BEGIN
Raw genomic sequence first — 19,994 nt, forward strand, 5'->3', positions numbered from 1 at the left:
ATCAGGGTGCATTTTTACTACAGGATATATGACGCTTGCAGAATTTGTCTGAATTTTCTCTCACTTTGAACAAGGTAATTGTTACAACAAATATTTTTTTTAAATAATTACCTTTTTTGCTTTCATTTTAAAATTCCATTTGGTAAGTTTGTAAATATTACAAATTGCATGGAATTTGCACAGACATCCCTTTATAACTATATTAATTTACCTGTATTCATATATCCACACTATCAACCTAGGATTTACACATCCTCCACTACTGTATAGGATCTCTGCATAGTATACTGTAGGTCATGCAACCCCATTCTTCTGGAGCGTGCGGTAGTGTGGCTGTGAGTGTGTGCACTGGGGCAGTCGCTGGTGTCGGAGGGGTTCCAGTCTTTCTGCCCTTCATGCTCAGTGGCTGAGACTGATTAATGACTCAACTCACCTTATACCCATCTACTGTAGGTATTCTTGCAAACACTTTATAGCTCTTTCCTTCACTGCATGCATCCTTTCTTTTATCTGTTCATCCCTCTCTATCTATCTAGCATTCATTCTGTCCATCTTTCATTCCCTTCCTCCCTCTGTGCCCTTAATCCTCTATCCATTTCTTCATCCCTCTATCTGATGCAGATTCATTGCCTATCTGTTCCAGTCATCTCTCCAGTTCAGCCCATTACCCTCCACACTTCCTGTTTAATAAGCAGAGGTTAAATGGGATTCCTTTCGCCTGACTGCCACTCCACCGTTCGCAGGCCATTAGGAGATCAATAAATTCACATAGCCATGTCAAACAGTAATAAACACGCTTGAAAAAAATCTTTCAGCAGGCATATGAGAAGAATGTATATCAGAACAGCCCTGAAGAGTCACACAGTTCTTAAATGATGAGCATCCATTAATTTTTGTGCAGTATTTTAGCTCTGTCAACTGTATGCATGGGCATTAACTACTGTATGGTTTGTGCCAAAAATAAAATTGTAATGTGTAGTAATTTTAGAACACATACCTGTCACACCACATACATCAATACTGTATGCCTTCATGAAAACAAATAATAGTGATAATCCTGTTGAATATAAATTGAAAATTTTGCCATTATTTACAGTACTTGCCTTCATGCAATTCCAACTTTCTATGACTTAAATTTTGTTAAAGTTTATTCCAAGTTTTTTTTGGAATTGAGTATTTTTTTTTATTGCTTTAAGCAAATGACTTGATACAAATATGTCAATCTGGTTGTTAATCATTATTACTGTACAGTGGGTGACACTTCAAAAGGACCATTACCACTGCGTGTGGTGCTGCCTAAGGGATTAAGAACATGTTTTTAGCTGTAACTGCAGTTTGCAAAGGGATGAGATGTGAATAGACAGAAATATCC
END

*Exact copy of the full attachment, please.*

Raw genomic sequence first — 19,994 nt, forward strand, 5'->3', positions numbered from 1 at the left:
ATCAGGGTGCATTTTTACTACAGGATATATGACGCTTGCAGAATTTGTCTGAATTTTCTCTCACTTTGAACAAGGTAATTGTTACAACAAATATTTTTTTTAAATAATTACCTTTTTTGCTTTCATTTTAAAATTCCATTTGGTAAGTTTGTAAATATTACAAATTGCATGGAATTTGCACAGACATCCCTTTATAACTATATTAATTTACCTGTATTCATATATCCACACTATCAACCTAGGATTTACACATCCTCCACTACTGTATAGGATCTCTGCATAGTATACTGTAGGTCATGCAACCCCATTCTTCTGGAGCGTGCGGTAGTGTGGCTGTGAGTGTGTGCACTGGGGCAGTCGCTGGTGTCGGAGGGGTTCCAGTCTTTCTGCCCTTCATGCTCAGTGGCTGAGACTGATTAATGACTCAACTCACCTTATACCCATCTACTGTAGGTATTCTTGCAAACACTTTATAGCTCTTTCCTTCACTGCATGCATCCTTTCTTTTATCTGTTCATCCCTCTCTATCTATCTAGCATTCATTCTGTCCATCTTTCATTCCCTTCCTCCCTCTGTGCCCTTAATCCTCTATCCATTTCTTCATCCCTCTATCTGATGCAGATTCATTGCCTATCTGTTCCAGTCATCTCTCCAGTTCAGCCCATTACCCTCCACACTTCCTGTTTAATAAGCAGAGGTTAAATGGGATTCCTTTCGCCTGACTGCCACTCCACCGTTCGCAGGCCATTAGGAGATCAATAAATTCACATAGCCATGTCAAACAGTAATAAACACGCTTGAAAAAAATCTTTCAGCAGGCATATGAGAAGAATGTATATCAGAACAGCCCTGAAGAGTCACACAGTTCTTAAATGATGAGCATCCATTAATTTTTGTGCAGTATTTTAGCTCTGTCAACTGTATGCATGGGCATTAACTACTGTATGGTTTGTGCCAAAAATAAAATTGTAATGTGTAGTAATTTTAGAACACATACCTGTCACACCACATACATCAATACTGTATGCCTTCATGAAAACAAATAATAGTGATAATCCTGTTGAATATAAATTGAAAATTTTGCCATTATTTACAGTACTTGCCTTCATGCAATTCCAACTTTCTATGACTTAAATTTTGTTAAAGTTTATTCCAAGTTTTTTTTGGAATTGAGTATTTTTTTTTATTGCTTTAAGCAAATGACTTGATACAAATATGTCAATCTGGTTGTTAATCATTATTACTGTACAGTGGGTGACACTTCAAAAGGACCATTACCACTGCGTGTGGTGCTGCCTAAGGGATTAAGAACATGTTTTTAGCTGTAACTGCAGTTTGCAAAGGGATGAGATGTGAATAGACAGAAATATCC